|Lawyer in Norway removed over media leaks|
| [29.02.2012, 07:08pm, Wed. GMT]|
|A lawyer who leaked material about the investigation into the bombing and shooting attacks in Norway last year should be removed from the case with 'immediate effect,' a court ruled Wednesday. The dismissal came as a team of psychiatrists tasked with providing a second opinion on the mental health of self-confessed mass murderer Anders Behring Breivik began 24-hour observation of him.|
The dismissed lawyer, Sigurd Klomsaet, represented a 16-year-old boy who survived the July 22 shooting in which 69 people died. The boy's father said the decision to remove Klomsaet would be appealed.
Judge Finn Haugen told a news conference that Klomsaet had violated ethical standards and his removal as an attorney for an aggrieved party could serve as a 'preventive measure.'
Police had requested that Klomsaet be removed on suspicion of leaking material. To prove their suspicions they electronically tagged photos and documents on a CD handed over February 3 to Klomsaet and other attorneys.
A few hours later, some of the material was published online by leading Norwegian news outlets, including broadcaster NRK. The material included photos taken by police of Breivik wearing a fake police uniform, shortly after his arrest.
The photos were later traced via 'the unique ID' to the CD collected by Klomsaet's firm, Haugen said.
Breivik has admitted to detonating a bomb in a government district in Oslo that killed eight people, and later the same day shooting dead 69 at a Labour Party summer camp on an island near the capital.
He said his actions were designed to punish the government for its pro-immigration policies.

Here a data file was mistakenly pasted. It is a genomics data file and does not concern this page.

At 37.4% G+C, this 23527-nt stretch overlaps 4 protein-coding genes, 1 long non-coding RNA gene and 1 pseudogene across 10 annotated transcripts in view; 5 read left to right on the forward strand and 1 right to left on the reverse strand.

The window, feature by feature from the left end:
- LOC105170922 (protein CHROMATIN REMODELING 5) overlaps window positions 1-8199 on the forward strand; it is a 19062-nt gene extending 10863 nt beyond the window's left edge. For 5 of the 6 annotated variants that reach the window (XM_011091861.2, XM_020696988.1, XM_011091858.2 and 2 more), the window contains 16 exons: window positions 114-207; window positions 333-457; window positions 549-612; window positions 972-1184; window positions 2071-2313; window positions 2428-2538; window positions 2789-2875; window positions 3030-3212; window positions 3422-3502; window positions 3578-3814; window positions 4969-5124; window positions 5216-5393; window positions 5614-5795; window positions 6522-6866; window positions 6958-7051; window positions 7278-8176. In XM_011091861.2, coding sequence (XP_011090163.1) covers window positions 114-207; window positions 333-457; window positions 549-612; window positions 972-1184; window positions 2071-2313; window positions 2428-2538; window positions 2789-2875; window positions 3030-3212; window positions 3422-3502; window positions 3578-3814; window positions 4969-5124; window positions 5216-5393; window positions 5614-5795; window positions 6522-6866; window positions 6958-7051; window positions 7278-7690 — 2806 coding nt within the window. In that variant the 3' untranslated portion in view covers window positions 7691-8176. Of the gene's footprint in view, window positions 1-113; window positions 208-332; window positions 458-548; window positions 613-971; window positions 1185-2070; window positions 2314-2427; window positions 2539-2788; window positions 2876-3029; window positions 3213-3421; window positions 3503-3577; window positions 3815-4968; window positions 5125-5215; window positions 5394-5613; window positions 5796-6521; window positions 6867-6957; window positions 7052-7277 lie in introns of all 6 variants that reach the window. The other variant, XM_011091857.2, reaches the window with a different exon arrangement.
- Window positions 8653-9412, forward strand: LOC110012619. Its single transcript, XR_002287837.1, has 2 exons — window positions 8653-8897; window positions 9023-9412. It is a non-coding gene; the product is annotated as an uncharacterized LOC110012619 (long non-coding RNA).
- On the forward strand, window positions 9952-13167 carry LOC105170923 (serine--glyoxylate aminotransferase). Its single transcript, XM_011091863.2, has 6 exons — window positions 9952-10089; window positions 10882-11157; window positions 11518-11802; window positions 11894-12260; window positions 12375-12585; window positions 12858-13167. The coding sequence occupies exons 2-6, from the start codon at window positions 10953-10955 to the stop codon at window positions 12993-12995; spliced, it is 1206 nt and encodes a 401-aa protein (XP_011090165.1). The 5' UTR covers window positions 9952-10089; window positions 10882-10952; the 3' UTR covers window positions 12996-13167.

Even if Klomsaet did not personally handle the CD, he was 'ultimately responsible' for protecting the material, Haugen said, noting that Klomsaet had authorized his associates to use his email account to acquire a password needed to unlock the CD.
In addition to police, 18 lawyers representing other aggrieved parties said they wanted Klomsaet removed since the publication had harmed their clients.
Breivik is now to be monitored around the clock in a specially furnished room in the prison where he is in custody.
The psychiatric observation - to last up to four weeks - is in accordance with a district court order, recently upheld by the Supreme Court.
Oslo district court judge Wenche Elizabeth Arntzen on January 13 said a second opinion on Breivik's mental health was needed, prior to the trial set to open April 16.
In November, two court-appointed psychiatrists concluded that Breivik was legally insane and suffering from paranoid schizophrenia.
They were later backed by a panel of psychiatrists and psychologists from the Norwegian Board of Forensic Medicine. But other experts questioned the diagnosis, sparking a national debate.
The room at the prison is furnished with a couch, a PC, a TV and a dinner table, his attorney Vibeke Hein Baera told broadcaster NRK.
The observation staff, including nurses and orderlies, are to work in shifts. Prison guards are on standby.
Security concerns prevented the observations being conducted at a psychiatric hospital, which was the preferred option. Two court-appointed psychiatrists meanwhile are to continue their sessions with Breivik.